It's hard to find a decent-sized Louis Vuitton handbag for under $1,000.

So why not wait a while for the next sale, and snag one of their bags then?

According to Mark Ellwood, author of "Bargain Fever: How To Shop In A Discounted World," there's one problem with that idea: Louis Vuitton products never go on sale.

According to Ellwood, there's a method to the brand's madness.

It's called vertical integration, and it's a practice that dates back to the 1970s, when steel magnate Henri Recamier married into the Vuitton family and became the first outsider to take over the business.

Recamier noticed that retailers who sold Vuitton products were marking up the bags by at least 100%, putting all the profits in their pockets and leaving little money for the manufacturers themselves. Recamier came up with a solution.

From "Bargain Fever":

Nixing that greedy retail middleman in other words, opening wholly owned stores or controlling concessions would mean Vuitton could keep that money for itself. So that's what Recamier did.

His move doubled profit margins overnight: As conventional luxury firms remained at the traditional 15 to 20%, his reinvented company hit 40% or more.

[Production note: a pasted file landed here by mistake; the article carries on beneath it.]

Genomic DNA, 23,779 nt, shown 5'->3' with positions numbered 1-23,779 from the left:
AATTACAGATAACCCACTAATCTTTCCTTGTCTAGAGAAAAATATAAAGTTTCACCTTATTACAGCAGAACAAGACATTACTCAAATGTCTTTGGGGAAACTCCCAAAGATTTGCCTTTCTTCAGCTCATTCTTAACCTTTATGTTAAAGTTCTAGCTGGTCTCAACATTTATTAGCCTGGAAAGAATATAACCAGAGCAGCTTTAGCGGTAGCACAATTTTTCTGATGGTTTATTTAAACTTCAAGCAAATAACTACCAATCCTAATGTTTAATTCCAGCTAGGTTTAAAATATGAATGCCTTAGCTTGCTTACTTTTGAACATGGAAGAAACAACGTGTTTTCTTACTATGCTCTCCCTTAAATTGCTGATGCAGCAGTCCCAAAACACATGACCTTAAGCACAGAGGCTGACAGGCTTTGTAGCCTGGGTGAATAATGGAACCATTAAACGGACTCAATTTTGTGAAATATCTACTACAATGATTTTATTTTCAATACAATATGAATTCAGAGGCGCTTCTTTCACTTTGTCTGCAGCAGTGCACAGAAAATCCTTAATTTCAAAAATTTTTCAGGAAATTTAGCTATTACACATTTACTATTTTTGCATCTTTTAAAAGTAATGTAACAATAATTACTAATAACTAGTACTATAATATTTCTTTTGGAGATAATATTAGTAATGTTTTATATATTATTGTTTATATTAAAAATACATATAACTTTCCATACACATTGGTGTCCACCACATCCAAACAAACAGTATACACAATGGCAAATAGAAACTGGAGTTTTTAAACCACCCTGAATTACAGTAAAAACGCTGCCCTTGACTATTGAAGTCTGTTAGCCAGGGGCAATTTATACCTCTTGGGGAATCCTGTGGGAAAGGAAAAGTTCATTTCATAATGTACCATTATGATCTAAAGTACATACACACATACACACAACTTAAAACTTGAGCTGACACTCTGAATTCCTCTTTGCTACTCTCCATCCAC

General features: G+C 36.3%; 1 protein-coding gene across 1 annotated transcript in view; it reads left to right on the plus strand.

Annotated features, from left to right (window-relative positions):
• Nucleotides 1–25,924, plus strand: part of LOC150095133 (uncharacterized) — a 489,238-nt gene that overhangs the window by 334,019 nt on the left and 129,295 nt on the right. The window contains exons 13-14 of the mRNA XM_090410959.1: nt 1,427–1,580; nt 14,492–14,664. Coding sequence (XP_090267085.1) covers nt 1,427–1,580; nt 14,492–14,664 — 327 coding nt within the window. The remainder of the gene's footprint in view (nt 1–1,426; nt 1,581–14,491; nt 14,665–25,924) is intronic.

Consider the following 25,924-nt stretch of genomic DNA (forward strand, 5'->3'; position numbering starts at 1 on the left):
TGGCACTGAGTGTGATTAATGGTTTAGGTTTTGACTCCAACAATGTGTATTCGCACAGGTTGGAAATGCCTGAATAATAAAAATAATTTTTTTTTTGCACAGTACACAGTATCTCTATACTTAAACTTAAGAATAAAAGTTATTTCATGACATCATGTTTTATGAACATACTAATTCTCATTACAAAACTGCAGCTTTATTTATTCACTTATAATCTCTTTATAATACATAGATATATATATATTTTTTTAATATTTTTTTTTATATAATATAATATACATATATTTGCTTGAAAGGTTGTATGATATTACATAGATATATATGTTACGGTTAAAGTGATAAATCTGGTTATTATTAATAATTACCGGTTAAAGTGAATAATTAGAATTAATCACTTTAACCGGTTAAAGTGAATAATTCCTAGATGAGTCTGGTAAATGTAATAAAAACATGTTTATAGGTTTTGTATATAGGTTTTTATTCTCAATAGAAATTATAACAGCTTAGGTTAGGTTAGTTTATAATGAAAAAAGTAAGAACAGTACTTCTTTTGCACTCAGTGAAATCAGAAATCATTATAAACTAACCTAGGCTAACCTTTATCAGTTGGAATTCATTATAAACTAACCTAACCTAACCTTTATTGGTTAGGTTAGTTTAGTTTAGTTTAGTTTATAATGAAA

Ellwood writes that vertical integration means Vuitton not only owns its own factories, but the company also leases the space it uses for the LV mini boutiques you see on the selling floor of various department stores.

Therefore, Vuitton can control the actual manufacturing of its products (if a certain handbag isn't selling it can decrease production of that handbag) and it can staff and operate those mini boutiques directly. So LV never sells its products wholesale to a department store, which means the department store can't sell LV's products for a sale price.

Here's Ellwood's simple explanation of why vertical integration led to success for LV:

As Recamier had realized forty years before, the equation for success at full price was simple: Controlling the channel meant you controlled the price. Without a middleman, margins are higher, offering a plumper profit cushion during downturns.

This practice also confers exclusivity, since you can buy a given product only from an authorized dealer where price is fixed.

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